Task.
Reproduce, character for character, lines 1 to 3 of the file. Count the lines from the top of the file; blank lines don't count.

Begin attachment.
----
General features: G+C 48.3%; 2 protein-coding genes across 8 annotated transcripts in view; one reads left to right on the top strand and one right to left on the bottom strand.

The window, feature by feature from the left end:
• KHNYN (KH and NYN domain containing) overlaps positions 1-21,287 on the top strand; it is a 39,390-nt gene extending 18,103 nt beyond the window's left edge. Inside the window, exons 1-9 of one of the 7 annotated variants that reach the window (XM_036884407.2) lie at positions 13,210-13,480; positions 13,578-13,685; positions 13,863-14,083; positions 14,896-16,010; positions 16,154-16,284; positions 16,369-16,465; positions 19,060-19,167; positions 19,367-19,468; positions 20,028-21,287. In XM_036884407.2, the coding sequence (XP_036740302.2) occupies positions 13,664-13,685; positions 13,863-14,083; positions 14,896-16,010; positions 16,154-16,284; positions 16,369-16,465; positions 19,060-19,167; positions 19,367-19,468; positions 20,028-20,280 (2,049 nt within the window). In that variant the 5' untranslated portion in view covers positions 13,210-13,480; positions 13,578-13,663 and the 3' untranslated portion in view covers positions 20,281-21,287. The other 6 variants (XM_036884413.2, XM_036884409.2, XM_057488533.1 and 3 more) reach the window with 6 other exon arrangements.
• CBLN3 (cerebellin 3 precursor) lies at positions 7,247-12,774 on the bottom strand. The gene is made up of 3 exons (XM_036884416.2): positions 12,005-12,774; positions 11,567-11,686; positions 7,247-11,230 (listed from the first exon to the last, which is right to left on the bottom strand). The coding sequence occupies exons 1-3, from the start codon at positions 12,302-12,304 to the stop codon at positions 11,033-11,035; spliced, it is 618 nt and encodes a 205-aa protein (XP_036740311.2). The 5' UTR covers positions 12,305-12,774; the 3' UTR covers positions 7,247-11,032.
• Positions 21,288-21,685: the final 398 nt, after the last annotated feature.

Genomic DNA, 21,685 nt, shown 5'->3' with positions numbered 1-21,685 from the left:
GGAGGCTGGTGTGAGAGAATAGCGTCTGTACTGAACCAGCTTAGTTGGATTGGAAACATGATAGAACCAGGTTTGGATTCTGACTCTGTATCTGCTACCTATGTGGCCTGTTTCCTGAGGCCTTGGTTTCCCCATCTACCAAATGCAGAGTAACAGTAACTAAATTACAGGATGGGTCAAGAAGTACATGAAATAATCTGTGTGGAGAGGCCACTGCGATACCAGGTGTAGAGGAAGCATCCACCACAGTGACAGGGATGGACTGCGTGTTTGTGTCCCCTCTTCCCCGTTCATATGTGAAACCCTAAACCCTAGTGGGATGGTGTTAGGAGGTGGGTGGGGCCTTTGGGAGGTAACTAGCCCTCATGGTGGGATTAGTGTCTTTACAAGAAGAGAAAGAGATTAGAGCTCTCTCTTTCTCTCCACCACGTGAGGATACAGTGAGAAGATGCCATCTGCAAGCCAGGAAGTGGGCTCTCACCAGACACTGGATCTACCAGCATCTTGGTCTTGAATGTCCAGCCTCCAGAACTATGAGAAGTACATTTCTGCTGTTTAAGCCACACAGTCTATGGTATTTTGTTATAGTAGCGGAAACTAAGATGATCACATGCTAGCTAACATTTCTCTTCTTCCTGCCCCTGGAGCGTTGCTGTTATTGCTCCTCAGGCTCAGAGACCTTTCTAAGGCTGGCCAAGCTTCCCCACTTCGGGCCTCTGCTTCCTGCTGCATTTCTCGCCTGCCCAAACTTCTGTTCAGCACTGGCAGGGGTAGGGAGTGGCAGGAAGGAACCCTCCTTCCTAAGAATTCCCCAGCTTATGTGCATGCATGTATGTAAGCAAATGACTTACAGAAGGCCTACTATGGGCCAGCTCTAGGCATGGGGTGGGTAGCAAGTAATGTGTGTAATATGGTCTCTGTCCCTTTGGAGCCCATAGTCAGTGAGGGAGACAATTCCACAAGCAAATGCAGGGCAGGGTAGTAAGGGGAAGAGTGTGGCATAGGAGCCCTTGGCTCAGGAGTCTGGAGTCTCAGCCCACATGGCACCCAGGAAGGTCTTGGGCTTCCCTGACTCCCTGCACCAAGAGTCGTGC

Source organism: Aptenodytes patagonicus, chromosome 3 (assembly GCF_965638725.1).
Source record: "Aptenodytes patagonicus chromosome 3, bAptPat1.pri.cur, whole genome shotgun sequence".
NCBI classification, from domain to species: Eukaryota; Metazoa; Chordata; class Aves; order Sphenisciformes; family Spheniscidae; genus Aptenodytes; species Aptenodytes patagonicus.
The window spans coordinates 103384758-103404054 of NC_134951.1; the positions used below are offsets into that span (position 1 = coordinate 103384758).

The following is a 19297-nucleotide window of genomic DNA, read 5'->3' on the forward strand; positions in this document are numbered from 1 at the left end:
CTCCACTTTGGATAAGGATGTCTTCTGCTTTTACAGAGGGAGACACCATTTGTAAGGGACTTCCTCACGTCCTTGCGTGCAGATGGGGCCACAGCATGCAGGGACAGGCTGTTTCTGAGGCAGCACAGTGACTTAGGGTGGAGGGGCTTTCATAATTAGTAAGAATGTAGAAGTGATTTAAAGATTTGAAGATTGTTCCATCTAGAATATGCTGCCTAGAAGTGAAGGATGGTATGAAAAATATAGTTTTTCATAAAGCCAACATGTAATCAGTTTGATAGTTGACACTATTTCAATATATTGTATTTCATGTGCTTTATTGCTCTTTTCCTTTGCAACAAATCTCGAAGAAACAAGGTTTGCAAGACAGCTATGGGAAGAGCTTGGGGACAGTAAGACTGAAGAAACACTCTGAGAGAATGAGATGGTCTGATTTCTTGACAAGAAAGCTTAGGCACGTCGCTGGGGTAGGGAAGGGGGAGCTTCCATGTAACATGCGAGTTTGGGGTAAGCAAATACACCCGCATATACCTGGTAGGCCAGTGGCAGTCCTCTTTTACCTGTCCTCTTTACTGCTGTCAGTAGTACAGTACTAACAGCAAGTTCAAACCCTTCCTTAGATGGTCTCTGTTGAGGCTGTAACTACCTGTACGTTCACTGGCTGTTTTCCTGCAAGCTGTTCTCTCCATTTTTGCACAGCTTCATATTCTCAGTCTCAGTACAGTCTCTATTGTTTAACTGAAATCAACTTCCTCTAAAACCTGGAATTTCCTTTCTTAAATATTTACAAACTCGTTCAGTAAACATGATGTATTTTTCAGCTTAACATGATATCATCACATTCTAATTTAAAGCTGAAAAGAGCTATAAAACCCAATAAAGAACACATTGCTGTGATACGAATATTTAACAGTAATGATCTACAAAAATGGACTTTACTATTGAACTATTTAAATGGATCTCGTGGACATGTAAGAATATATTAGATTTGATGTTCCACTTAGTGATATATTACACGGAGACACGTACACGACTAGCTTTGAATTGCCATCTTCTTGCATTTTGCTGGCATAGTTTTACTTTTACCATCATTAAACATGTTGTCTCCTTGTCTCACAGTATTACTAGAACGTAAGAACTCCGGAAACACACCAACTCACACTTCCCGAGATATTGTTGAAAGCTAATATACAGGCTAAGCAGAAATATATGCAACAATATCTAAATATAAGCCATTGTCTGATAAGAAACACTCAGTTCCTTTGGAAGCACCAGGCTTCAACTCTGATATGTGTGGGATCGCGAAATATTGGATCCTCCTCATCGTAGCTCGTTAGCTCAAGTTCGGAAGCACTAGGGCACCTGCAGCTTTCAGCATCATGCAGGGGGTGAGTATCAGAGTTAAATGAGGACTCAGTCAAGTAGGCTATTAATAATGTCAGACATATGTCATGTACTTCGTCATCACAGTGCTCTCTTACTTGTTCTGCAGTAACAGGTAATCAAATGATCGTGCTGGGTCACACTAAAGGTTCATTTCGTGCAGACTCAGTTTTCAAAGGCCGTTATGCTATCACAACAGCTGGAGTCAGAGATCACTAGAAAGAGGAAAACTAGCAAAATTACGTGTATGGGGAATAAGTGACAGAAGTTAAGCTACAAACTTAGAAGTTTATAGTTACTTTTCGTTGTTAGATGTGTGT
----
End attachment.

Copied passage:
General features: G+C 48.3%; 2 protein-coding genes across 8 annotated transcripts in view; one reads left to right on the top strand and one right to left on the bottom strand.

The window, feature by feature from the left end:
• KHNYN (KH and NYN domain containing) overlaps positions 1-21,287 on the top strand; it is a 39,390-nt gene extending 18,103 nt beyond the window's left edge. Inside the window, exons 1-9 of one of the 7 annotated variants that reach the window (XM_036884407.2) lie at positions 13,210-13,480; positions 13,578-13,685; positions 13,863-14,083; positions 14,896-16,010; positions 16,154-16,284; positions 16,369-16,465; positions 19,060-19,167; positions 19,367-19,468; positions 20,028-21,287. In XM_036884407.2, the coding sequence (XP_036740302.2) occupies positions 13,664-13,685; positions 13,863-14,083; positions 14,896-16,010; positions 16,154-16,284; positions 16,369-16,465; positions 19,060-19,167; positions 19,367-19,468; positions 20,028-20,280 (2,049 nt within the window). In that variant the 5' untranslated portion in view covers positions 13,210-13,480; positions 13,578-13,663 and the 3' untranslated portion in view covers positions 20,281-21,287. The other 6 variants (XM_036884413.2, XM_036884409.2, XM_057488533.1 and 3 more) reach the window with 6 other exon arrangements.